The federal government has now been shut down for two weeks.

Despite the impact it's having on countless thousands of federal employees, lawmakers in Washington -- namely, those in the House of Representatives -- are persisting in their self-interested and sophomoric game of brinksmanship, playing chicken with America's economic credibility.

Perhaps the most surprising thing in all of this has been the resilience of the financial markets. For its part, the S&P 500 (SNPINDEX:^GSPC) finished last week above the 1,700-point threshold for only the second time in history.

But for investors, arguably the most disturbing aspect of this whole ordeal is the stanching of information flow. Since the onset of the shutdown, there have been 14 critical economic reports that should have been published but haven't.

We still don't know, for example, what the unemployment rate for September was. Nor do we know how retail sales are faring. Nor are we aware of the updated trend in consumer or producer prices.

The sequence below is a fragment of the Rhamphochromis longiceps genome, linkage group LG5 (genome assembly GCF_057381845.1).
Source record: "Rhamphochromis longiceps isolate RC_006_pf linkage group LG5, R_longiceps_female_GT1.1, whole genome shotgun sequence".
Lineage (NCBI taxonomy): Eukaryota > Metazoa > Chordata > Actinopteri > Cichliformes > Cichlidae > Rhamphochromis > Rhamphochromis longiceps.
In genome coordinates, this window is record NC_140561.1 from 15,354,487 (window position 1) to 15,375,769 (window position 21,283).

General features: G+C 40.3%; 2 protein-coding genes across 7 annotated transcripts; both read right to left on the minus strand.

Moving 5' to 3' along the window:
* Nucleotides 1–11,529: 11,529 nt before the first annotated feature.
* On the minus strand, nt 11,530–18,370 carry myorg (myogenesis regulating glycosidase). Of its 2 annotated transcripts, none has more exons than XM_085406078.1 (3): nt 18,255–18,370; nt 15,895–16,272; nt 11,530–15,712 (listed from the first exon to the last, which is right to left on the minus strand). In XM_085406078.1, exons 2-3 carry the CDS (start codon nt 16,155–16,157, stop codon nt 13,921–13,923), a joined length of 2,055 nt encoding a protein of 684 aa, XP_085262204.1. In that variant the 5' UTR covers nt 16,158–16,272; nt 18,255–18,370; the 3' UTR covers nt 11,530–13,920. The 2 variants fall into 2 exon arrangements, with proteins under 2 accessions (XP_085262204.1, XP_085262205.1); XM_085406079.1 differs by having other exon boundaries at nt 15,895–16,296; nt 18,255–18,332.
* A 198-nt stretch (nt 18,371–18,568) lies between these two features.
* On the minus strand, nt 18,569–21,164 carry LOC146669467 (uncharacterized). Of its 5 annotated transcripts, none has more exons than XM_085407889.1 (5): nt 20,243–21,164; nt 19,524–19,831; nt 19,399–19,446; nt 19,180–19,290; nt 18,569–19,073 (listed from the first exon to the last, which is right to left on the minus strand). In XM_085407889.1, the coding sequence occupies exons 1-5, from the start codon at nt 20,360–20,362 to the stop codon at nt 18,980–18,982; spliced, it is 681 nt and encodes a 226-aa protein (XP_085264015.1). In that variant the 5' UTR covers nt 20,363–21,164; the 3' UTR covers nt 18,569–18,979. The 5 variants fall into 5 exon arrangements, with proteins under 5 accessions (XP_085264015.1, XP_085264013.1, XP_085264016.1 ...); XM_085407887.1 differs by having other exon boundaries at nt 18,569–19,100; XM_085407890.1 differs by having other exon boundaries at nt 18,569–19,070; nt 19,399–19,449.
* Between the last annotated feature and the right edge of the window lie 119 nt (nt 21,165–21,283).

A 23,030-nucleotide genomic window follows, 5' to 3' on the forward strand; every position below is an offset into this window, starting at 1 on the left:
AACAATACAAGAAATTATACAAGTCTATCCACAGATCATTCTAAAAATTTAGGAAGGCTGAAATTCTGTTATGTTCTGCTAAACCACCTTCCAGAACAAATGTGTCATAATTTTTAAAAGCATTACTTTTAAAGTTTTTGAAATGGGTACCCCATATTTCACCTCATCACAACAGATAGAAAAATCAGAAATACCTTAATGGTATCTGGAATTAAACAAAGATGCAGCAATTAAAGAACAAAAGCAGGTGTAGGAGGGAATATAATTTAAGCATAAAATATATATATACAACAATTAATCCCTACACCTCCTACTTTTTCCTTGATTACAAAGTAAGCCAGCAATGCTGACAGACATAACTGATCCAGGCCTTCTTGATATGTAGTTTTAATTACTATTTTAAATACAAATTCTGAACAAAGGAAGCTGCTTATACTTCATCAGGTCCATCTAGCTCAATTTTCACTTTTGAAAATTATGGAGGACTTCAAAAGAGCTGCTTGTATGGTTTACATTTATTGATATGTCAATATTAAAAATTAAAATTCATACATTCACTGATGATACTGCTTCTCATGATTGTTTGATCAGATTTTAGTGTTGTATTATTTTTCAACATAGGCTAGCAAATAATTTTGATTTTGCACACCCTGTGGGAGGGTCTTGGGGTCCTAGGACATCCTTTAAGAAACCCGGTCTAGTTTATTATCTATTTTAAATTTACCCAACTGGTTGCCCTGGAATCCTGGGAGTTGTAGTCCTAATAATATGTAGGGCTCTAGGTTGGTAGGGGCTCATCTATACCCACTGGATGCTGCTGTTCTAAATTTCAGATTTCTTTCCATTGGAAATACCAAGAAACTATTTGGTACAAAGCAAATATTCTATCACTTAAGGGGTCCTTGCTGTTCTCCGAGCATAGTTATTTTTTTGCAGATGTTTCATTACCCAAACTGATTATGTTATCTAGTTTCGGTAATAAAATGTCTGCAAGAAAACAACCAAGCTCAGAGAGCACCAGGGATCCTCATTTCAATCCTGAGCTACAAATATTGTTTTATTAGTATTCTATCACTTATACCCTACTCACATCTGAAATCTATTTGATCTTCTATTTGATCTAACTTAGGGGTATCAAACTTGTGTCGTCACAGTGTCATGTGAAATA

The point being, when the shutdown does officially end, there's going to be a considerable amount of data for analysts and investors to ingest in an abnormally compressed amount of time.

With this in mind, I've gathered up a list of the most important economic releases that have been delayed as a result of the shutdown:

Metric

Construction Spending

Nonfarm Payrolls

Trade Deficit

Wholesale Inventories

Consumer Price Index

Retail Sales

Industrial Production

Factory Orders

Unemployment Rate

Job Openings

Federal Budget

Producer Price Index

Business Inventories

Capacity Utilization

Source: Marketwatch.com.

What will happen when the government opens back up and this information starts flowing out? That's anybody's guess. However, one way to ensure that it doesn't hurt your portfolio is to invest in companies that are positioned to soar in the future.

A handful of companies that fit this description have been identified in our newest free report about three stocks investors can hold forever. To access this free report instantly, simply click here now.

John Maxfield and The Motley Fool have no position in any of the stocks mentioned. Try any of our Foolish newsletter services free for 30 days. We Fools don't all hold the same opinions, but we all believe that considering a diverse range of insights makes us better investors. The Motley Fool has a disclosure policy.